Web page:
So from someone who is not as much of an expert as NYC - who is quite helpful if you have questions - start with the bent and build your strength first then move up.

    But I could be flawed.
    KP
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    Jul 28, 2007 5:01 PM GMT
    Yes, NYCmuscle, your posts are very precise and explicit, but sometimes the descriptions are hard to follow -- and yes a diagram or model would make it much easier. I have to admit that anytime someone gives explanations like yours, and not you specifically but anyone of this site, I find it hard to follow if I don't have a diagram, and I know the words and the antaomy that you are talking about.

    Also if you looked at thorn27's profile you would notice that he does not live in the US, but rather the Netherlands, and I would hazard a guess that English is not his first language. And while someone may have a good command of he language it may still be hard for them to follow a detailed explanation, which uses technical and site specific words, like the one you gave.
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    Jul 28, 2007 5:11 PM GMT
    Yes, that is why I posted later to look at the final recommendation and skip the explanation if the explanation is difficult to comprehend. But I do not think I should just not provid the explanation for those members who can get more out them...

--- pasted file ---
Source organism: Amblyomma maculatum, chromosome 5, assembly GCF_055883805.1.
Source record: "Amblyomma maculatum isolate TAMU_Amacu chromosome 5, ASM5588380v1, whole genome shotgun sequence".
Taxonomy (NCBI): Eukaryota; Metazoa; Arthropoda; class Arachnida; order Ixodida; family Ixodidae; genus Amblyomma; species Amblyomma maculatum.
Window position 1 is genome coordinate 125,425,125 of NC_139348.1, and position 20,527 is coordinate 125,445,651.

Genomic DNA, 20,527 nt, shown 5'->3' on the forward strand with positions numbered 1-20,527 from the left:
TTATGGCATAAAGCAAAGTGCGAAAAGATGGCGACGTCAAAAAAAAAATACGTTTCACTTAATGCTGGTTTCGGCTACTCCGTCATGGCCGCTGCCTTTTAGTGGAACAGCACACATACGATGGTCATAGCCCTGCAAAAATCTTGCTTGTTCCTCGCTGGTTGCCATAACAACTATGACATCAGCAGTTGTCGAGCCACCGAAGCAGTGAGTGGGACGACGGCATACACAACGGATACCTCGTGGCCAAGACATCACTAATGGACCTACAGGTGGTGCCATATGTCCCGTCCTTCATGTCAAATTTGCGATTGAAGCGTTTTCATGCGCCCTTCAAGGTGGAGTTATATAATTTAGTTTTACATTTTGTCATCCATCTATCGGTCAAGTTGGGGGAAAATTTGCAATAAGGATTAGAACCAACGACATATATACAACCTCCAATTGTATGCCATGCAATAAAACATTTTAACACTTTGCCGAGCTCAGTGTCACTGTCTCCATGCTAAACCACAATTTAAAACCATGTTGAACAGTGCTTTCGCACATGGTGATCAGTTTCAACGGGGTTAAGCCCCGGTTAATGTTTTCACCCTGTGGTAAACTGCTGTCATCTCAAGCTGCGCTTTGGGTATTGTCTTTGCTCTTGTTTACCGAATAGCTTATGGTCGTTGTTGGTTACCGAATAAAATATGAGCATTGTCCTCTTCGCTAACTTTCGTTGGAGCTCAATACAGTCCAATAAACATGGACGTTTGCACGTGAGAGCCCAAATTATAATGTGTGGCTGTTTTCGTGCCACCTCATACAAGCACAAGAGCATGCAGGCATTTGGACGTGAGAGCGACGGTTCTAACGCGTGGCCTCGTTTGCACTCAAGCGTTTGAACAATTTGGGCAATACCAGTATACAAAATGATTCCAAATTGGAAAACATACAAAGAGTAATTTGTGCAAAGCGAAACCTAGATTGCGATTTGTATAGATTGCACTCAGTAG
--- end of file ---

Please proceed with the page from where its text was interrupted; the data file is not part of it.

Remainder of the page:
And, as far as the explanation (not the final recommendation), there is no way to really give an adequate explanation by using a 2 dimensional illustration. There is a reason many interns never got the shoulder right until after a lengthy demonstration with a 3 D model and countless surgical observations... The shoulder is a very interesting joint as the shoulder blade IS and forms the shoulder socket, and this shoulder blade is only attached to the collar bone, and it has a convoluted bony tunnel built within the shoulder blae structure where muscles takes a winding and twisting course and threads through this tunnel.. It is a lot more complex than most peopel think. And I simply cannot do a whole course of shoulder anatomy here...

    But then again, I do not wish to give readers the kind of information you would get from a magazine like Mens Health...